Disproportionate dwarfism is characterized by one or more body parts being disproportionately large or small compared to the rest of the body. In achondroplasia the trunk is normally sized with the limbs being disproportionately short, the head being larger than usual, and the forehead being prominent. 

Height is significantly below average and there may be long periods without any significant growth. 

Sexual development is often delayed or impaired into adulthood. Unlike disproportionate dwarfism, mental capacity may be diminished in some cases of proportionate dwarfism. The overall stunted growth can lead to impaired intelligence when compared to the physical age.

Physical maleffects of malformed bones vary according to the specific disease. Many involve joint pain caused by abnormal bone alignment, or from nerve compression. Reduced thoracic size can restrict lung growth and reduce pulmonary function. 

Some forms of dwarfism are associated with disordered function of other organs, such as the brain or liver, sometimes severely enough to be more disabling than the abnormal bone growth.

Mental effects also vary according to the specific underlying syndrome. In most cases of skeletal dysplasia, such as achondroplasia, mental function is not impaired in any way.

The psychosocial disadvantages may be more distressing than the physical symptoms, especially in childhood and adolescence, but people with dwarfism vary greatly in the degree to which social participation and emotional health are affected.

  • Social prejudice against extreme shortness may reduce social and marital opportunities.
  • Numerous studies have demonstrated reduced employment opportunities. Severe shortness is associated with lower income.

Achondroplasia

The most recognizable and most common form of dwarfism is achondroplasia, which accounts for 70% of dwarfism cases and produces rhizomelic short limbs, increased spinal curvature, and distortion of skull growth. 

Achondroplasia is an autosomal dominant disorder caused by the presence of a faulty allele in a person's genome. 

If a pair of achondroplasia alleles are present, the result is fatal. Achondroplasia is a mutation in the fibroblast growth factor receptor gene 3 (), which is an inhibitor that regulates bone growth. In cases of achondroplasia, the FGFR3 gene is too aggressive, negatively impacting bone growth.

Research by urologist Harry Fisch of the Male Reproductive Center at Columbia Presbyterian Hospital indicates that this defect may be exclusively inherited from the father and becomes increasingly probable with paternal age; specifically males reproducing after 35.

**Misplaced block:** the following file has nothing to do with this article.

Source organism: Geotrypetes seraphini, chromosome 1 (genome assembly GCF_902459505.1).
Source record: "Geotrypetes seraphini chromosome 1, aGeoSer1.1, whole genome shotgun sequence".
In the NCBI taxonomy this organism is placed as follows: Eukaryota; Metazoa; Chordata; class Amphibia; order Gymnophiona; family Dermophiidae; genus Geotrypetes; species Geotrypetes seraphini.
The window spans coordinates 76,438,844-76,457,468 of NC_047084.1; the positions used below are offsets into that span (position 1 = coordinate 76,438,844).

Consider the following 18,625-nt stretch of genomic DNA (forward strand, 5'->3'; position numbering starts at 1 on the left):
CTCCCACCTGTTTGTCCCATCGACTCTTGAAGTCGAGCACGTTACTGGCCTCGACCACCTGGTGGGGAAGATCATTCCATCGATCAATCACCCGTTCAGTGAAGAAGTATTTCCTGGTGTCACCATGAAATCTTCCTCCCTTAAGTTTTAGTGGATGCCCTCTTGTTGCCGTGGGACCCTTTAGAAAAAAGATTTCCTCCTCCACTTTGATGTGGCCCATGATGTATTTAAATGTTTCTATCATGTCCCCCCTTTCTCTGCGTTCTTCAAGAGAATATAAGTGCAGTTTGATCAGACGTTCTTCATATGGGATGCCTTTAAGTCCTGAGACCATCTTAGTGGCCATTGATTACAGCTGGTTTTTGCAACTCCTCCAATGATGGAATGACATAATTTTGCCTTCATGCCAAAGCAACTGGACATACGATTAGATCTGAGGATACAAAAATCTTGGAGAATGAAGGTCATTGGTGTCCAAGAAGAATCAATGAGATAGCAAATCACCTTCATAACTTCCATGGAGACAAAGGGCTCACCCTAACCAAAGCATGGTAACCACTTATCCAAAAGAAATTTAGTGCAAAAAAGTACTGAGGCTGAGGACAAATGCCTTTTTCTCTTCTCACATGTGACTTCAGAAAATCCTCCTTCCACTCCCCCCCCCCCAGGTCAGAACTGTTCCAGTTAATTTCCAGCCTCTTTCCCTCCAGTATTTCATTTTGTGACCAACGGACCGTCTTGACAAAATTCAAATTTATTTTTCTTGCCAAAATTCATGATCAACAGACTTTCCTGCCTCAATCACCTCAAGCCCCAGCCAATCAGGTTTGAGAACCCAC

Growth hormone deficiency

Growth hormone deficiency (GHD) is a medical condition in which the body produces insufficient growth hormone. 

Growth hormone, also called somatotropin, is a polypeptide hormone which stimulates growth and cell reproduction. 

If this hormone is lacking, stunted or even halted growth may become apparent. Children with this disorder may grow slowly and puberty may be delayed by several years, or even indefinitely. 

Growth hormone deficiency has no single definite cause. It can be caused by mutations of specific genes, damage to the pituitary gland, Turner's syndrome, poor nutrition, or even stress (leading to psychogenic dwarfism).

Other

Other causes of dwarfism include spondyloepiphyseal dysplasia congenita, diastrophic dysplasia, pseudoachondroplasia, hypochondroplasia, Noonan syndrome, primordial dwarfism, Turner syndrome, osteogenesis imperfecta (OI) and hypothyroidism. Severe shortness with skeletal distortion also occurs in several of the Mucopolysaccharidoses and other storage disorders.

Serious chronic illnesses may produce dwarfism as a side effect. Harsh environmental conditions, such as malnutrition, may also produce dwarfism. 

These types of dwarfism are indirect consequences of the generally unhealthy or malnourished condition of the individual, and not by any specific disease. 

The dwarfism often takes the form of simple short stature, without any deformities. 

In societies where poor nutrition is widespread, the average height of the population may be reduced below its genetic potential by the lack of proper nutrition.

This article is licensed under the GNU Free Documentation License. It uses material from the Wikipedia article on "Dwarfism" All material adapted used from Wikipedia is available under the terms of the GNU Free Documentation License. Wikipedia® itself is a registered trademark of the Wikimedia Foundation, Inc.

Dwarfism Diagnosis

Dwarfism is often diagnosed in childhood on the basis of visible symptoms. A physical examination can usually suffice to diagnose certain types of dwarfism, but genetic testing and diagnostic imaging may be used to determine the exact condition. 

In a person's youth, growth charts that track height can be used to diagnose subtle forms of dwarfism that have no other striking physical characteristics.

During an initial medical evaluation of shortness, the absence of disproportion and other clues listed above usually indicates causes other than bone dysplasias. Extreme shortness with completely normal proportions sometimes indicates growth hormone deficiency (pituitary dwarfism).

Short stature alone, in the absence of any other abnormalities, may be the result of the distribution of offspring height from short-statured parents, rather than a symptom of any medical condition.

This article is licensed under the GNU Free Documentation License. It uses material from the Wikipedia article on "Dwarfism" All material adapted used from Wikipedia is available under the terms of the GNU Free Documentation License. Wikipedia® itself is a registered trademark of the Wikimedia Foundation, Inc.